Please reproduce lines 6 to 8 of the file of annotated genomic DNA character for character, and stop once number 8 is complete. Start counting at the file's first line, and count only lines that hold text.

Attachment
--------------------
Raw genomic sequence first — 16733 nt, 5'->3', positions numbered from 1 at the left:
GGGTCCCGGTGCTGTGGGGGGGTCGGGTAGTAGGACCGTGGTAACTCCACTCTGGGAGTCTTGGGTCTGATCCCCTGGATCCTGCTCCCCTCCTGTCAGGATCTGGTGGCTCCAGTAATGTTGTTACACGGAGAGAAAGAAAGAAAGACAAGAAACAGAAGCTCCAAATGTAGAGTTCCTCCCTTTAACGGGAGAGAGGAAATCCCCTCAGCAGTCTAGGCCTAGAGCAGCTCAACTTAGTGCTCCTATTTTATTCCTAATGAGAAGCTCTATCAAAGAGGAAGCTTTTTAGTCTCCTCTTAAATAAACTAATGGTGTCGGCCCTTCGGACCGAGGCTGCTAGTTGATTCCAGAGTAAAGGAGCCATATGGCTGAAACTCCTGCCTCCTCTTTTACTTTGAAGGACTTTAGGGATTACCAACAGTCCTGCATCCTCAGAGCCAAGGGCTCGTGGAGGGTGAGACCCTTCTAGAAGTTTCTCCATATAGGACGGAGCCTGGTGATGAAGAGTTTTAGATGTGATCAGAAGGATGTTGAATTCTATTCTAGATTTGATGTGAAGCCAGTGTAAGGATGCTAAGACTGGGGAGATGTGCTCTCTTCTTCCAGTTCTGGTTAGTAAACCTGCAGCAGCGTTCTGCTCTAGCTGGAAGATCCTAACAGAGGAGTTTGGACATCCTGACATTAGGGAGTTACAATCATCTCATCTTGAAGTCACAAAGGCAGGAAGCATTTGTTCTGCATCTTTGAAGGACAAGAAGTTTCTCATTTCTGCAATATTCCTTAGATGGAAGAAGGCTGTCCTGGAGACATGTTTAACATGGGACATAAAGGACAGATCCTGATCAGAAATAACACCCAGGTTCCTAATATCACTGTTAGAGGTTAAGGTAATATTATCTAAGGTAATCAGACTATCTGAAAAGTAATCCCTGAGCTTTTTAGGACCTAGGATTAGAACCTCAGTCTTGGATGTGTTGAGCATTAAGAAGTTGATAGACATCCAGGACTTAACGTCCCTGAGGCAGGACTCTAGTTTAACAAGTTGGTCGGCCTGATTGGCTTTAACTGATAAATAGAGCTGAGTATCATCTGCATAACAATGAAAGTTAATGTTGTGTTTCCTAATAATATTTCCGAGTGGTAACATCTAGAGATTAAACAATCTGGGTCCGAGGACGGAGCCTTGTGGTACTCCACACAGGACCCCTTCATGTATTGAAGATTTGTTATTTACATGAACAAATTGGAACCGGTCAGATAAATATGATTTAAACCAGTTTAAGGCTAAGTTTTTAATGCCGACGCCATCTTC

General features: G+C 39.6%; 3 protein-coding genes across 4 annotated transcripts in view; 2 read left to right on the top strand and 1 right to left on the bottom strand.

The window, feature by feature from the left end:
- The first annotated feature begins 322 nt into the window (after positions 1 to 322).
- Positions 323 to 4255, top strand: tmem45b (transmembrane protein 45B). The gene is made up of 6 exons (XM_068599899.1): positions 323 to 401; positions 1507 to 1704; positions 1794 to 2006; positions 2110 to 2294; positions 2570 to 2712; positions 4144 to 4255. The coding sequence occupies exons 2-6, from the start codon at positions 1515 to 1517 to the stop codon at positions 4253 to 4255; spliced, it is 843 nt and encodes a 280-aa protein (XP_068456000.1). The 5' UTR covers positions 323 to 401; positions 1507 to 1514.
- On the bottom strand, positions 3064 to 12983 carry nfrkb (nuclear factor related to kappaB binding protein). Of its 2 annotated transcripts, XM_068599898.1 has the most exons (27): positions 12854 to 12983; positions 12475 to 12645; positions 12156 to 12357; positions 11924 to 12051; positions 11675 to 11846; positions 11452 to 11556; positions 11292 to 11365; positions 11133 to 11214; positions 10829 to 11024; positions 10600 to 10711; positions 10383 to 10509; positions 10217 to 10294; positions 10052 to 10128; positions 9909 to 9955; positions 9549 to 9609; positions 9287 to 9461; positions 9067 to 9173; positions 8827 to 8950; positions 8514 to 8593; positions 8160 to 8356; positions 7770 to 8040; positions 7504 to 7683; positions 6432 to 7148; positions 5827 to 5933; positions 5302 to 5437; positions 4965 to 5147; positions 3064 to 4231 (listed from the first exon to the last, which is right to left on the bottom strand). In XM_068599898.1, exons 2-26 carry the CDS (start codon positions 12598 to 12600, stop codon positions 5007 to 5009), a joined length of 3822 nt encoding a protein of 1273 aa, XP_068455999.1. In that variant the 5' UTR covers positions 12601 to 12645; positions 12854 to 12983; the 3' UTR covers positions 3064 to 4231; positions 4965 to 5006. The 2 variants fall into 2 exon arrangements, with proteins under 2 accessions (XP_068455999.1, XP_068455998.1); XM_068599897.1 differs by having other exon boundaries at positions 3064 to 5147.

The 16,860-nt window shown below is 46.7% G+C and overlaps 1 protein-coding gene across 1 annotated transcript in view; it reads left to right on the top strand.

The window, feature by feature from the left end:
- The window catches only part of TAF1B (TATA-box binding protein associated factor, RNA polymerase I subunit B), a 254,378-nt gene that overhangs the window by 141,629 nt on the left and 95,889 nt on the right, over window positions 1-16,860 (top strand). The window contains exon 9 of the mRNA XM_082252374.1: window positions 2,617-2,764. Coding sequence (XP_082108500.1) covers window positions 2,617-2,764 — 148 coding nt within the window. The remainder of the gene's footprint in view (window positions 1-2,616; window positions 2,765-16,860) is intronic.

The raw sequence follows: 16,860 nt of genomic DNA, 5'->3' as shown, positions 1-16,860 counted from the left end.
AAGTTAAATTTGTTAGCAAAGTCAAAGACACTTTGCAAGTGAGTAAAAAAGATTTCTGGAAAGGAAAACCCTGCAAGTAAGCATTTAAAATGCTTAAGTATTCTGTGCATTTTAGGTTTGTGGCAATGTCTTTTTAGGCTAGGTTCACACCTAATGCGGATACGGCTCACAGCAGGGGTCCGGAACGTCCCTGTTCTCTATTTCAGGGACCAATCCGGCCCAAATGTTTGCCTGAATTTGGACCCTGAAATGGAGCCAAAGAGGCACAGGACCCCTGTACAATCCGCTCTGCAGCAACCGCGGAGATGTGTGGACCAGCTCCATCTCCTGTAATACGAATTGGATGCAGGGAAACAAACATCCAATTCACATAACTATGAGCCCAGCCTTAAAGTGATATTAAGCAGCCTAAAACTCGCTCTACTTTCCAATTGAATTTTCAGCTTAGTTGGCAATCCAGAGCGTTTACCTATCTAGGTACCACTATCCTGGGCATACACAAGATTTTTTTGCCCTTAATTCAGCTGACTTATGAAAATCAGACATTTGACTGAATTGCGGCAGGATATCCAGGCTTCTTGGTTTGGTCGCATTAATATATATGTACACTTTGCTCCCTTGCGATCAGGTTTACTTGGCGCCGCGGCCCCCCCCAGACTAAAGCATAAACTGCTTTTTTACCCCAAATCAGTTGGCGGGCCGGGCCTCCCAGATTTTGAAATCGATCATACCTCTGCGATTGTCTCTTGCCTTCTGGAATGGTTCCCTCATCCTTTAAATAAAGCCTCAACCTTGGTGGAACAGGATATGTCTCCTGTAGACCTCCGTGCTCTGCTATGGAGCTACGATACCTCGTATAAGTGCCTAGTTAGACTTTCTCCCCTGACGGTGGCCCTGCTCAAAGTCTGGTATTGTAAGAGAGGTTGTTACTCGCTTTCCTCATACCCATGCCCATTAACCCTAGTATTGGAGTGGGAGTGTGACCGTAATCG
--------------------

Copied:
- Positions 323 to 4255, top strand: tmem45b (transmembrane protein 45B). The gene is made up of 6 exons (XM_068599899.1): positions 323 to 401; positions 1507 to 1704; positions 1794 to 2006; positions 2110 to 2294; positions 2570 to 2712; positions 4144 to 4255. The coding sequence occupies exons 2-6, from the start codon at positions 1515 to 1517 to the stop codon at positions 4253 to 4255; spliced, it is 843 nt and encodes a 280-aa protein (XP_068456000.1). The 5' UTR covers positions 323 to 401; positions 1507 to 1514.
- On the bottom strand, positions 3064 to 12983 carry nfrkb (nuclear factor related to kappaB binding protein). Of its 2 annotated transcripts, XM_068599898.1 has the most exons (27): positions 12854 to 12983; positions 12475 to 12645; positions 12156 to 12357; positions 11924 to 12051; positions 11675 to 11846; positions 11452 to 11556; positions 11292 to 11365; positions 11133 to 11214; positions 10829 to 11024; positions 10600 to 10711; positions 10383 to 10509; positions 10217 to 10294; positions 10052 to 10128; positions 9909 to 9955; positions 9549 to 9609; positions 9287 to 9461; positions 9067 to 9173; positions 8827 to 8950; positions 8514 to 8593; positions 8160 to 8356; positions 7770 to 8040; positions 7504 to 7683; positions 6432 to 7148; positions 5827 to 5933; positions 5302 to 5437; positions 4965 to 5147; positions 3064 to 4231 (listed from the first exon to the last, which is right to left on the bottom strand). In XM_068599898.1, exons 2-26 carry the CDS (start codon positions 12598 to 12600, stop codon positions 5007 to 5009), a joined length of 3822 nt encoding a protein of 1273 aa, XP_068455999.1. In that variant the 5' UTR covers positions 12601 to 12645; positions 12854 to 12983; the 3' UTR covers positions 3064 to 4231; positions 4965 to 5006. The 2 variants fall into 2 exon arrangements, with proteins under 2 accessions (XP_068455999.1, XP_068455998.1); XM_068599897.1 differs by having other exon boundaries at positions 3064 to 5147.

The 16,860-nt window shown below is 46.7% G+C and overlaps 1 protein-coding gene across 1 annotated transcript in view; it reads left to right on the top strand.